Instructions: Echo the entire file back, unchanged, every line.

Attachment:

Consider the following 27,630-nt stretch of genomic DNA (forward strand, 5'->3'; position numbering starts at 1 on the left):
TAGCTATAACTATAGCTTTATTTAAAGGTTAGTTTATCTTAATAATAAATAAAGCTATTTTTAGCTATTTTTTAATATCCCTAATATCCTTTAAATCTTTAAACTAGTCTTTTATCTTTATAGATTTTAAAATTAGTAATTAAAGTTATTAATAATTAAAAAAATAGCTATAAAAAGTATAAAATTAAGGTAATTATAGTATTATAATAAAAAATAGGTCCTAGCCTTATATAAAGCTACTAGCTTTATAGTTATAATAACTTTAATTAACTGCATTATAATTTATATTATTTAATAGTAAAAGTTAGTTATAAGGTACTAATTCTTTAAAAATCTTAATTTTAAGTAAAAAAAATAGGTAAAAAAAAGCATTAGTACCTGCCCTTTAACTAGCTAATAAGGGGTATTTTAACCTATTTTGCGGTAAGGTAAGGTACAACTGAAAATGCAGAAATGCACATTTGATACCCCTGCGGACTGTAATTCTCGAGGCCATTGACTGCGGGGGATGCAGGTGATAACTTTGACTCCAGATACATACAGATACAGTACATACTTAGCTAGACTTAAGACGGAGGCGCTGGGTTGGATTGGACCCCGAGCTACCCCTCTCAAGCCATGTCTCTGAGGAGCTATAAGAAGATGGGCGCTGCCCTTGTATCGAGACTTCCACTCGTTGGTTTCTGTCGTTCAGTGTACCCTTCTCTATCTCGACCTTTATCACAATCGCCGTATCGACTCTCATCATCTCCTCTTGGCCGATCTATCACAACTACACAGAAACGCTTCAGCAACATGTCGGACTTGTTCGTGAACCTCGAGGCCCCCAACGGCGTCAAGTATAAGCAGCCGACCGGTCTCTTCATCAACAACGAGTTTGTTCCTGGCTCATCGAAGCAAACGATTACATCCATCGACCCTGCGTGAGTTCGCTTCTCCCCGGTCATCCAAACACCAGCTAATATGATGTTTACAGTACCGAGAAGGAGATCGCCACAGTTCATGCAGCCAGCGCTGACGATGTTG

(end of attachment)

Consider the following 27,630-nt stretch of genomic DNA (forward strand, 5'->3'; position numbering starts at 1 on the left):
TAGCTATAACTATAGCTTTATTTAAAGGTTAGTTTATCTTAATAATAAATAAAGCTATTTTTAGCTATTTTTTAATATCCCTAATATCCTTTAAATCTTTAAACTAGTCTTTTATCTTTATAGATTTTAAAATTAGTAATTAAAGTTATTAATAATTAAAAAAATAGCTATAAAAAGTATAAAATTAAGGTAATTATAGTATTATAATAAAAAATAGGTCCTAGCCTTATATAAAGCTACTAGCTTTATAGTTATAATAACTTTAATTAACTGCATTATAATTTATATTATTTAATAGTAAAAGTTAGTTATAAGGTACTAATTCTTTAAAAATCTTAATTTTAAGTAAAAAAAATAGGTAAAAAAAAGCATTAGTACCTGCCCTTTAACTAGCTAATAAGGGGTATTTTAACCTATTTTGCGGTAAGGTAAGGTACAACTGAAAATGCAGAAATGCACATTTGATACCCCTGCGGACTGTAATTCTCGAGGCCATTGACTGCGGGGGATGCAGGTGATAACTTTGACTCCAGATACATACAGATACAGTACATACTTAGCTAGACTTAAGACGGAGGCGCTGGGTTGGATTGGACCCCGAGCTACCCCTCTCAAGCCATGTCTCTGAGGAGCTATAAGAAGATGGGCGCTGCCCTTGTATCGAGACTTCCACTCGTTGGTTTCTGTCGTTCAGTGTACCCTTCTCTATCTCGACCTTTATCACAATCGCCGTATCGACTCTCATCATCTCCTCTTGGCCGATCTATCACAACTACACAGAAACGCTTCAGCAACATGTCGGACTTGTTCGTGAACCTCGAGGCCCCCAACGGCGTCAAGTATAAGCAGCCGACCGGTCTCTTCATCAACAACGAGTTTGTTCCTGGCTCATCGAAGCAAACGATTACATCCATCGACCCTGCGTGAGTTCGCTTCTCCCCGGTCATCCAAACACCAGCTAATATGATGTTTACAGTACCGAGAAGGAGATCGCCACAGTTCATGCAGCCAGCGCTGACGATGTTG